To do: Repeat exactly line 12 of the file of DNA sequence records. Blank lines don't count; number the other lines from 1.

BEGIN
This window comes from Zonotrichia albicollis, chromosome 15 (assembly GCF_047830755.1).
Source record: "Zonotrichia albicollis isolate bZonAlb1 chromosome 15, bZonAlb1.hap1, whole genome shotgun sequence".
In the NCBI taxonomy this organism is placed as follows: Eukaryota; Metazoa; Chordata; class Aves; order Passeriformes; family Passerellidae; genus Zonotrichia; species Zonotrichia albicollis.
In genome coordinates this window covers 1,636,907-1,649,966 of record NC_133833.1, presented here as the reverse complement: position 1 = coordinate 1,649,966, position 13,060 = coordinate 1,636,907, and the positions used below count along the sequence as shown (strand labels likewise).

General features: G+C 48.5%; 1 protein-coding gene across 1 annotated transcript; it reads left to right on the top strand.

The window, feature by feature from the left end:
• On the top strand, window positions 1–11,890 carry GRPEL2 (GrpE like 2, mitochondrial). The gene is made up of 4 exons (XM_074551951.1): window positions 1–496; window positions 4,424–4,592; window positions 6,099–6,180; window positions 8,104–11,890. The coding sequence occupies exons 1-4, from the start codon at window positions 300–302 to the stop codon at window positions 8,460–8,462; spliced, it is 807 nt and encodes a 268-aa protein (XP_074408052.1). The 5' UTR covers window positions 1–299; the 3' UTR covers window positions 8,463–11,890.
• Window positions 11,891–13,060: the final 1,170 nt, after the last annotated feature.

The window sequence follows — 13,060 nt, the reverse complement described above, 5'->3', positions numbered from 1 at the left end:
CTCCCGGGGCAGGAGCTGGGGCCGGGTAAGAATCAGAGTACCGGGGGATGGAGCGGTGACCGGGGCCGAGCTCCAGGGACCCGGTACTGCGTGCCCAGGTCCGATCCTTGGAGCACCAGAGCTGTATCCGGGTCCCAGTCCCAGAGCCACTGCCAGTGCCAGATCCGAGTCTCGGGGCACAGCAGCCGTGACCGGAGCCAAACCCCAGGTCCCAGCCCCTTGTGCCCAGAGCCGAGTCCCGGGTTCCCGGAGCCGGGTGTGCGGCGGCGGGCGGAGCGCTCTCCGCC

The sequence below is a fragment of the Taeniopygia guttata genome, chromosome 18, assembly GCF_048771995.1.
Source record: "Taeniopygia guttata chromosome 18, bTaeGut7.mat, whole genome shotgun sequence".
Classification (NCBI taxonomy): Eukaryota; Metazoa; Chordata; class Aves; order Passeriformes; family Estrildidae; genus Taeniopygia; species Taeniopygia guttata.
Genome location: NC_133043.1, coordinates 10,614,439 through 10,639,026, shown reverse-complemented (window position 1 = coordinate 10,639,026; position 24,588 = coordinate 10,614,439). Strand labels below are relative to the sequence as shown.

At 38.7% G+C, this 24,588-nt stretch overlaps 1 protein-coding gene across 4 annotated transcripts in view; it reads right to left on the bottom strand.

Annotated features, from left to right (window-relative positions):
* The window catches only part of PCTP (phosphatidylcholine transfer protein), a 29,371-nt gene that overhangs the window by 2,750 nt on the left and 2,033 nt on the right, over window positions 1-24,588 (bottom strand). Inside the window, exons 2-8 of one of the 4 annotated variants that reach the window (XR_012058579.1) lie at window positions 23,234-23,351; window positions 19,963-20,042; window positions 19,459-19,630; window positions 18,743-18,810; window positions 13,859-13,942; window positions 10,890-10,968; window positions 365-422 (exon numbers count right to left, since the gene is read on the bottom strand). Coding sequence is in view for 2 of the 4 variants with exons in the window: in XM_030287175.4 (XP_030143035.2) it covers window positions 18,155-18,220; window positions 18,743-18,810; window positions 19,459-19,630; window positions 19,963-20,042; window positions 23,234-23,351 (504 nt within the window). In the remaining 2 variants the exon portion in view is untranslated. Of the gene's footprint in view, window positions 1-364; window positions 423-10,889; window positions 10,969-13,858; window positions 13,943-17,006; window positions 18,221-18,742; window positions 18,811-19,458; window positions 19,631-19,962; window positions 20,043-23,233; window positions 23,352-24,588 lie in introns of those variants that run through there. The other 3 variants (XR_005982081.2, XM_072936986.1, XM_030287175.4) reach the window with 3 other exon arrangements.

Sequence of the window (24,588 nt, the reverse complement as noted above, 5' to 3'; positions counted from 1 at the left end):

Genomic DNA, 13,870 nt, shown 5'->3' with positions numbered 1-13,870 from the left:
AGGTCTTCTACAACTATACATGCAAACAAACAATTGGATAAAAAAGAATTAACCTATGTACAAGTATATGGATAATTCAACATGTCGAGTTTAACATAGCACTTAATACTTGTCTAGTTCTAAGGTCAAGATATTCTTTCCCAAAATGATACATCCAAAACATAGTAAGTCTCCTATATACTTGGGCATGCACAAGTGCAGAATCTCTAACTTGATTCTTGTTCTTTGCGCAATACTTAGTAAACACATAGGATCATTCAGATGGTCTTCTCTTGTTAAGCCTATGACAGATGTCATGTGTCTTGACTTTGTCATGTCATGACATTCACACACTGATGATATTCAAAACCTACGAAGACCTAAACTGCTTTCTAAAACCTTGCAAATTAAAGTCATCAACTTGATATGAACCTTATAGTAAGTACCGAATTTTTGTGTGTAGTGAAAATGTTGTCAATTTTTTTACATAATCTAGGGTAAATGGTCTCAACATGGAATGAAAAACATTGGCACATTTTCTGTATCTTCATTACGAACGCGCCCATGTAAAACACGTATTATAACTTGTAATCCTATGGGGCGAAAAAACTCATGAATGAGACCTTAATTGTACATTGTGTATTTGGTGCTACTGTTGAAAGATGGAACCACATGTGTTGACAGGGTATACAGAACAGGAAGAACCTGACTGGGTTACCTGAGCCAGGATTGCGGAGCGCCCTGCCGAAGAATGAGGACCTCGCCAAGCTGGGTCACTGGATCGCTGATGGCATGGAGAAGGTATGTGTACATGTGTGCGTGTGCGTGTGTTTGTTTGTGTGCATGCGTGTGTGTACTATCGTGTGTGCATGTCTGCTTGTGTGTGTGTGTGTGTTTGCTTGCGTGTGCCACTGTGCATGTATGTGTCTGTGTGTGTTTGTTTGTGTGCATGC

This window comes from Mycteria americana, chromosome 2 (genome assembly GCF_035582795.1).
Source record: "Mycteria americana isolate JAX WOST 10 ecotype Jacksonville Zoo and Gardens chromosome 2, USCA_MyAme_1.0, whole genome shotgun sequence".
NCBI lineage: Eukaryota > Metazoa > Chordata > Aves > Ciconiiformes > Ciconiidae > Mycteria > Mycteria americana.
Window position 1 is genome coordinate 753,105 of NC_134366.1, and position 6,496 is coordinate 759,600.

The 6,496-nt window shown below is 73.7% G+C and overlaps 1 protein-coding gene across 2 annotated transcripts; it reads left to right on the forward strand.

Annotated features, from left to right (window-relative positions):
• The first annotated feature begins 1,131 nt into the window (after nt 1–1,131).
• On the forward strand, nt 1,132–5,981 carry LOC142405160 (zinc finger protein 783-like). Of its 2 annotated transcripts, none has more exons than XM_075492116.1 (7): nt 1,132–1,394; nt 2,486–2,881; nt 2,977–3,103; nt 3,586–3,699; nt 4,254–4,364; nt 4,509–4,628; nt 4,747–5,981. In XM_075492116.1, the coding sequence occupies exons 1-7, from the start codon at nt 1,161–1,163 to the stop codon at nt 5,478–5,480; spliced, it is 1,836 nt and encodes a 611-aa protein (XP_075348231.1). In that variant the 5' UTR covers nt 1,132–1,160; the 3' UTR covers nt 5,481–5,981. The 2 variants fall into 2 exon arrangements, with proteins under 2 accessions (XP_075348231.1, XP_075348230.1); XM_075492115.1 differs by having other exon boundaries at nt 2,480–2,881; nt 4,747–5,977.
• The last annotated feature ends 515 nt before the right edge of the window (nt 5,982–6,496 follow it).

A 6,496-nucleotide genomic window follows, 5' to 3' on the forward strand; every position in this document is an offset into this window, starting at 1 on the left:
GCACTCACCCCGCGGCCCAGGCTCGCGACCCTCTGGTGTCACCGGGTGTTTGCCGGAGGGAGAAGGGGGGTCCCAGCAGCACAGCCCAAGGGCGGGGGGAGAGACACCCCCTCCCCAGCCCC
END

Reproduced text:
Source record: "Taeniopygia guttata chromosome 18, bTaeGut7.mat, whole genome shotgun sequence".